But for some reason we can’t get along. Taking morals out of the equation and talking strictly about health, I’ve noticed that a vegan simply won’t try out paleo for two weeks, nor will a paleo person try abstaining from meat for two weeks.  Why is that? Why do people refuse to try the other side? Well, my guess is that they both work pretty well. I mean, what happens to a person who goes from eating whatever to veganism or paleo? THEY SUDDENLY START CARING ABOUT THE FOOD THEY PUT IN THEIR BODIES!!!  You start to really monitor what you eat. This, combined with the lack of processed foods and probable reduction in sugar, and guess what? You suddenly lose fat, get healthier, and feel better!!

The problem is that it seems to be human nature to say “Hey this worked great for me, so if you’re not doing it like how I did it then you’re doing it wrong.  What’d you say?? I’m doing it wrong??? NO YOU’RE DOING IT WRONG!!! YOU DIE AND GO TO HELL!!!!” We tend to think there is only one way, and that our way is the best way.  This passion can blind us from the fact that what might work for you might not be right for some. Or perhaps what works for someone else may also work for you, if you cared to change things up. But the thing is people don’t care to change things up, at least not very easily.  Would it really kill a paleo person to have a meal where the main source of protein is tempeh? Would it really be unhealthy for the vegan to occasionally have some liver (a real super food)?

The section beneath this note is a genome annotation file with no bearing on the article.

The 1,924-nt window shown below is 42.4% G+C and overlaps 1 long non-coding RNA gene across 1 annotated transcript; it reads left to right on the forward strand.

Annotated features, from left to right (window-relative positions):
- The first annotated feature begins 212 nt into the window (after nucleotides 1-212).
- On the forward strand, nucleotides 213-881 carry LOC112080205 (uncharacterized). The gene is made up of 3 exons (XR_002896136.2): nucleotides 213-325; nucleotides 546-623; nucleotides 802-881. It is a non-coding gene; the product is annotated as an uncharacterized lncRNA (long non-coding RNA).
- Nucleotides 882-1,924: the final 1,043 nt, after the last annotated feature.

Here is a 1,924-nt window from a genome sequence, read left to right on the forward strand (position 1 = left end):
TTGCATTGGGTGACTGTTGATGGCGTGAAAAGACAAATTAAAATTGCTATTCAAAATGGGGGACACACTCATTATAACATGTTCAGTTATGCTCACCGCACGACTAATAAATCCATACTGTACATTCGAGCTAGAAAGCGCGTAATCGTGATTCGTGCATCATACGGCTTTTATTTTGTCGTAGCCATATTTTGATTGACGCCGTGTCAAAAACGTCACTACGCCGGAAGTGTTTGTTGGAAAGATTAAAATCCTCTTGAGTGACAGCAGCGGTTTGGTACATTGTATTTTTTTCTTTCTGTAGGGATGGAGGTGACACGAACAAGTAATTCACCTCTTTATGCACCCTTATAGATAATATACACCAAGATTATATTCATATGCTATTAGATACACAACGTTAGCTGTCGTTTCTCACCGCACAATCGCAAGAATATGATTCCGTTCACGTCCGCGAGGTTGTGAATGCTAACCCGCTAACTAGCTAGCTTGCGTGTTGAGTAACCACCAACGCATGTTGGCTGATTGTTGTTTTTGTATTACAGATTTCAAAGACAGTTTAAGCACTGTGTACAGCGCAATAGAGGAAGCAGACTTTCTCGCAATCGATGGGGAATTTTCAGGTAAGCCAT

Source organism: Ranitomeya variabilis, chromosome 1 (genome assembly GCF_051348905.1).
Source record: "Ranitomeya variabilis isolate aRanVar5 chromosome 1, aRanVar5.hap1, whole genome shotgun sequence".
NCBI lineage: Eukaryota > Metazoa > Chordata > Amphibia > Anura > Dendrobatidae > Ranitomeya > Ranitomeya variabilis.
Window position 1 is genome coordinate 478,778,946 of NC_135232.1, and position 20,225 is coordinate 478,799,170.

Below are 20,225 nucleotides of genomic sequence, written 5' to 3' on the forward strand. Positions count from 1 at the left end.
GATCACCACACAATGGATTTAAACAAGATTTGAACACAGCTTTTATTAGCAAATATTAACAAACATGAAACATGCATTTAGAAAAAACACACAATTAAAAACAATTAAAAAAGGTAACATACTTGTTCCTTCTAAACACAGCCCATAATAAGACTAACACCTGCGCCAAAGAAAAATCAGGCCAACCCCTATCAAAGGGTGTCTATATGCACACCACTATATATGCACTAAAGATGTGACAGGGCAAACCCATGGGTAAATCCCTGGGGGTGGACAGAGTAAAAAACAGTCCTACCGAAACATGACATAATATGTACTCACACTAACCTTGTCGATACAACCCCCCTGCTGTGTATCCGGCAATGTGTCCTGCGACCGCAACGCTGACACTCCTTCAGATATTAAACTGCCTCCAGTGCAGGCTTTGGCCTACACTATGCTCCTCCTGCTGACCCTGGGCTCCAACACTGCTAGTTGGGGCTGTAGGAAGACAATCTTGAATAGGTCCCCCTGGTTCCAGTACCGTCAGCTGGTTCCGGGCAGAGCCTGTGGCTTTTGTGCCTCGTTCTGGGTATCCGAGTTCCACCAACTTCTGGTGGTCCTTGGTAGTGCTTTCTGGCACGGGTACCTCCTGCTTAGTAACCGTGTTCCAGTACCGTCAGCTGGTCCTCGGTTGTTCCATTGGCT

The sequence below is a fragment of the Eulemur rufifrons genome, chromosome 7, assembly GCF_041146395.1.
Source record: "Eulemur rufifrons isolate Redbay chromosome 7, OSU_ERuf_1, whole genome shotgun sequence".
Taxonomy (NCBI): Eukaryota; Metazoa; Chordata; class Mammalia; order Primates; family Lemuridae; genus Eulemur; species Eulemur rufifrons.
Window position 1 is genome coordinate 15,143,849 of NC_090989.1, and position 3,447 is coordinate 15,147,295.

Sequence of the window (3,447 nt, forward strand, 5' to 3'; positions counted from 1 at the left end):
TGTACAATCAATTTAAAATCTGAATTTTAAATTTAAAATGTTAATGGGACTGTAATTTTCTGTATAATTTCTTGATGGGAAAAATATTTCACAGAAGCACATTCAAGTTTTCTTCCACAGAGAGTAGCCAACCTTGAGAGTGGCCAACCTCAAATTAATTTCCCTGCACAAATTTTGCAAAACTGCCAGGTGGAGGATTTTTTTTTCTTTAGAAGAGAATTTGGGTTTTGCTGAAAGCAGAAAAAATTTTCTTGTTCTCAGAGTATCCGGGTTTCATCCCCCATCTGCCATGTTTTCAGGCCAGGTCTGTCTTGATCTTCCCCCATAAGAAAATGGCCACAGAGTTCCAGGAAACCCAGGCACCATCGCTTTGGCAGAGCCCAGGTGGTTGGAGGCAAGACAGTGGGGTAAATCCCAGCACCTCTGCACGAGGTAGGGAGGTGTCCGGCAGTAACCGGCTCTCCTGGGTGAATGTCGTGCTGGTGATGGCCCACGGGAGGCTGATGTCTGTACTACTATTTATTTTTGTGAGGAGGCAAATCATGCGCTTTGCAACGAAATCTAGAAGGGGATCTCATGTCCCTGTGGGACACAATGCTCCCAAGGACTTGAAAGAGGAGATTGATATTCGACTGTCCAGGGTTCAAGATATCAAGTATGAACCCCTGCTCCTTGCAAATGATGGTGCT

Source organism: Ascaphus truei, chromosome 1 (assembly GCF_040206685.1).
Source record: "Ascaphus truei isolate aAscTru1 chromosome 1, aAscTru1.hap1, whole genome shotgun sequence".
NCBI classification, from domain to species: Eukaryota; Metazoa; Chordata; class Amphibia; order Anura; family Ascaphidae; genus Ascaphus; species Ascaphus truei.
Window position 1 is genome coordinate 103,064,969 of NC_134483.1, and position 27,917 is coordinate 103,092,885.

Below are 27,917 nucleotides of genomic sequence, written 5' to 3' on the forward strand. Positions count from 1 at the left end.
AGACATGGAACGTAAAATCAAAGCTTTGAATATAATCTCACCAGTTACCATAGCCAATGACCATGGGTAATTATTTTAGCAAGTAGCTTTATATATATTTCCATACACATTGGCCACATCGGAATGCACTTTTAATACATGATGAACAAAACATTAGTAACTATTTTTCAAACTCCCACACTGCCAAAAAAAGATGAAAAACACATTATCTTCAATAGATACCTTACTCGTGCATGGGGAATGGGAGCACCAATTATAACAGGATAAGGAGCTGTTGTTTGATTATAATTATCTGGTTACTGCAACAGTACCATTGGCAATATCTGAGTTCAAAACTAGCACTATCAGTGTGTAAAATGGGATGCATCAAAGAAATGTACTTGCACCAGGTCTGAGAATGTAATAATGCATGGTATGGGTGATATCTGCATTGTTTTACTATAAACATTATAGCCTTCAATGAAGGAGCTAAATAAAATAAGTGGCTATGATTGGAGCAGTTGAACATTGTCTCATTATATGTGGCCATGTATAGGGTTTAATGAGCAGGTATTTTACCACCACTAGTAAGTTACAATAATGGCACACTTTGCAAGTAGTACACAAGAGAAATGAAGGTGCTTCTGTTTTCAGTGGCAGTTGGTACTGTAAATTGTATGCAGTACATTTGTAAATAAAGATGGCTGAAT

We always try to take our own personal experiences and then apply them to the world. This doesn’t work because 1) the world is a much bigger place than our own experience and 2) our application is always biased by our beliefs.  We tend to accept things that strengthen our belief, and tend to ignore things that weaken them. Just  seems like human nature, I guess.

Health vs morals